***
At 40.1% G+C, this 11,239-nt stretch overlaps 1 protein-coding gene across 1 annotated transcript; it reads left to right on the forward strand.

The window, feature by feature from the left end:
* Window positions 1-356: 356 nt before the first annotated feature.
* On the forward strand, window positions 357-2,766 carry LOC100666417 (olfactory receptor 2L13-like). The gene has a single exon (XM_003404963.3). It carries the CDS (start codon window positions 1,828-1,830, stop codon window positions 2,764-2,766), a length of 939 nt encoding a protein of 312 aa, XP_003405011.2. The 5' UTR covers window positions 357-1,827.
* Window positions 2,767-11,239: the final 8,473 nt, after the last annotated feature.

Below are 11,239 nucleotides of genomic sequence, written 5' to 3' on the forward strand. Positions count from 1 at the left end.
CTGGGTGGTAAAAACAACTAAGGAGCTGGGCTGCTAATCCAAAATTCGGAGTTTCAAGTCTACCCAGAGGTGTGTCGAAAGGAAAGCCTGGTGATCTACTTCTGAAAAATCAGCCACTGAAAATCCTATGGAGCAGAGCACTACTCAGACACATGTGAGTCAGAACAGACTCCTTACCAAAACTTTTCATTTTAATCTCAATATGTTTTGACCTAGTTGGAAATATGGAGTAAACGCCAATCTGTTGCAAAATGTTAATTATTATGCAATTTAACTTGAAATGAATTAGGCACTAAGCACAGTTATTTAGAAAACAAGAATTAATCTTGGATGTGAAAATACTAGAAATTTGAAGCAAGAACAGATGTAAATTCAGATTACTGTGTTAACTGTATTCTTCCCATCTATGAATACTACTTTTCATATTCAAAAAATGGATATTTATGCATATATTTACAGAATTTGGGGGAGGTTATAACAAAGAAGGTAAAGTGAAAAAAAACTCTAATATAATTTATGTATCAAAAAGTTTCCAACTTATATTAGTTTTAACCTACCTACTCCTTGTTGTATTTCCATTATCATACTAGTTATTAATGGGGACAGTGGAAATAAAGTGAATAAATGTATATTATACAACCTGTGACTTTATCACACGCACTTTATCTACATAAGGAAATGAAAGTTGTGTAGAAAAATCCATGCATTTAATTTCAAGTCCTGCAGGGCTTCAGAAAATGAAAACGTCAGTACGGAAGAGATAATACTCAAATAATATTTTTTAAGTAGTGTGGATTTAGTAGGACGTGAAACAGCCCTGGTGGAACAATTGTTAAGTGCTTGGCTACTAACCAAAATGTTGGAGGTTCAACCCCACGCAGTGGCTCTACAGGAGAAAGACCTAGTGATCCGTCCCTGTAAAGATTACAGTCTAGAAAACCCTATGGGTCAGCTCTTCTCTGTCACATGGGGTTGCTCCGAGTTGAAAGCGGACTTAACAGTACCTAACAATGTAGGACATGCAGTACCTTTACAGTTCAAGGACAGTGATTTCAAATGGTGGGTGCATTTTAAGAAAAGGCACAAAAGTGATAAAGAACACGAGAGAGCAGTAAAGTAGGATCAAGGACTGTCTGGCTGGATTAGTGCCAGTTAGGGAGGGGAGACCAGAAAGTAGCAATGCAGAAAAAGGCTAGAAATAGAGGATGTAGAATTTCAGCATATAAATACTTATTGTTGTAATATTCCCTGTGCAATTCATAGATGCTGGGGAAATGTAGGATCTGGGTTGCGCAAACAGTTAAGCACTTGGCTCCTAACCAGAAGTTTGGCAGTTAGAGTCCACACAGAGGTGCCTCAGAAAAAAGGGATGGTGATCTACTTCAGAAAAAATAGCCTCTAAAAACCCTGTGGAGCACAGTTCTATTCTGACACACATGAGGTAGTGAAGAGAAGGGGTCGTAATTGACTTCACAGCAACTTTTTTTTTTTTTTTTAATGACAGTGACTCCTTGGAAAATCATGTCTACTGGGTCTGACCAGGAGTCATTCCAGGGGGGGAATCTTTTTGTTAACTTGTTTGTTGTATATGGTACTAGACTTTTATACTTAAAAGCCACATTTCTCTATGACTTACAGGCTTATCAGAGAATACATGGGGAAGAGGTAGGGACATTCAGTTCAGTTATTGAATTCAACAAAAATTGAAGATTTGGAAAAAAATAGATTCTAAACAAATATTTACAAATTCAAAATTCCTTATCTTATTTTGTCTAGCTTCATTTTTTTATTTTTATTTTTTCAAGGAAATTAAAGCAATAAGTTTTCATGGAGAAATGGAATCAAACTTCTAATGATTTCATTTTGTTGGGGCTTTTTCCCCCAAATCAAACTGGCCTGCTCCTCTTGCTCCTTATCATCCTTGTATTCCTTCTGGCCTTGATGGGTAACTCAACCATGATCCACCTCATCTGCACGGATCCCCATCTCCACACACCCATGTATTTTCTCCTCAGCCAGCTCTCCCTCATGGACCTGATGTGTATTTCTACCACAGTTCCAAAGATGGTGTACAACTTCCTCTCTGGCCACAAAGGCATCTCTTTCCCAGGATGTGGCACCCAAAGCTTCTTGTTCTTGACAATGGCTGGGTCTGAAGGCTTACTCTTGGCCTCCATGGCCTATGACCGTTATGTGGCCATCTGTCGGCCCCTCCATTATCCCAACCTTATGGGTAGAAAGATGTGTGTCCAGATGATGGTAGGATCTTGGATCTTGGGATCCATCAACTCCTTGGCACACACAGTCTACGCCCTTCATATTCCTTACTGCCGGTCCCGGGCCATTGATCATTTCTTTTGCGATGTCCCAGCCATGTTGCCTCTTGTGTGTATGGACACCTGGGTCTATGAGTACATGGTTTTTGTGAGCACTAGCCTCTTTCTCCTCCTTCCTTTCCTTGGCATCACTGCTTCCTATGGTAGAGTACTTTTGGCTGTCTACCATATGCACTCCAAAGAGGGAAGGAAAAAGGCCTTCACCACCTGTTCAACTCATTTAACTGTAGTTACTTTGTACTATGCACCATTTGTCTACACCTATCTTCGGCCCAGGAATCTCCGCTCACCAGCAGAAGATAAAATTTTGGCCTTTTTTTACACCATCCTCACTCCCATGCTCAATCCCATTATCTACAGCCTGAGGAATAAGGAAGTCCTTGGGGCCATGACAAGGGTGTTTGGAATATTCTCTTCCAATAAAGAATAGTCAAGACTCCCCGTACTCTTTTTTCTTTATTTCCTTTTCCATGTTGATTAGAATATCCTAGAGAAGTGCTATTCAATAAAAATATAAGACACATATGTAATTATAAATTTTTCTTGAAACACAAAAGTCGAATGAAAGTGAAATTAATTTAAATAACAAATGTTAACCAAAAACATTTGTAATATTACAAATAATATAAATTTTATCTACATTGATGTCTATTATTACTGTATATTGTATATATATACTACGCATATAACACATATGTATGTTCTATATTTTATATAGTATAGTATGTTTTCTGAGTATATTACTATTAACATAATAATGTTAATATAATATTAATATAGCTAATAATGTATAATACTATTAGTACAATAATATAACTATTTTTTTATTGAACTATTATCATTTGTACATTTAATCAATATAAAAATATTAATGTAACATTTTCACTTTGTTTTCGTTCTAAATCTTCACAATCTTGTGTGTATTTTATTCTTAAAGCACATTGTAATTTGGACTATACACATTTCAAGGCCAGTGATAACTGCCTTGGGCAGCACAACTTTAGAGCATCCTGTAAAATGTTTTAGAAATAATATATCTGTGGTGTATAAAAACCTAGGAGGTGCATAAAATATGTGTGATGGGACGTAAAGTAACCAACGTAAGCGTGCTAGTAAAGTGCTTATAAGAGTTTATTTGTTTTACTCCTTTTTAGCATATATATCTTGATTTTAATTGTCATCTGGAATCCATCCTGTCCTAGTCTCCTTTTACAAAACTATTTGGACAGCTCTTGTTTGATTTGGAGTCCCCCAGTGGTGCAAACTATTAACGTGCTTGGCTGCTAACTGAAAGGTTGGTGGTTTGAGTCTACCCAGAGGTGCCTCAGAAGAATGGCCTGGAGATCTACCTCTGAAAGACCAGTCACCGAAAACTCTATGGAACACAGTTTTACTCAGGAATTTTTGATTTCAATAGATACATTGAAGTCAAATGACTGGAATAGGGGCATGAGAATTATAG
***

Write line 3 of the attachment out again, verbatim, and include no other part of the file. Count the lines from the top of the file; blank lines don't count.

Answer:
* Window positions 1-356: 356 nt before the first annotated feature.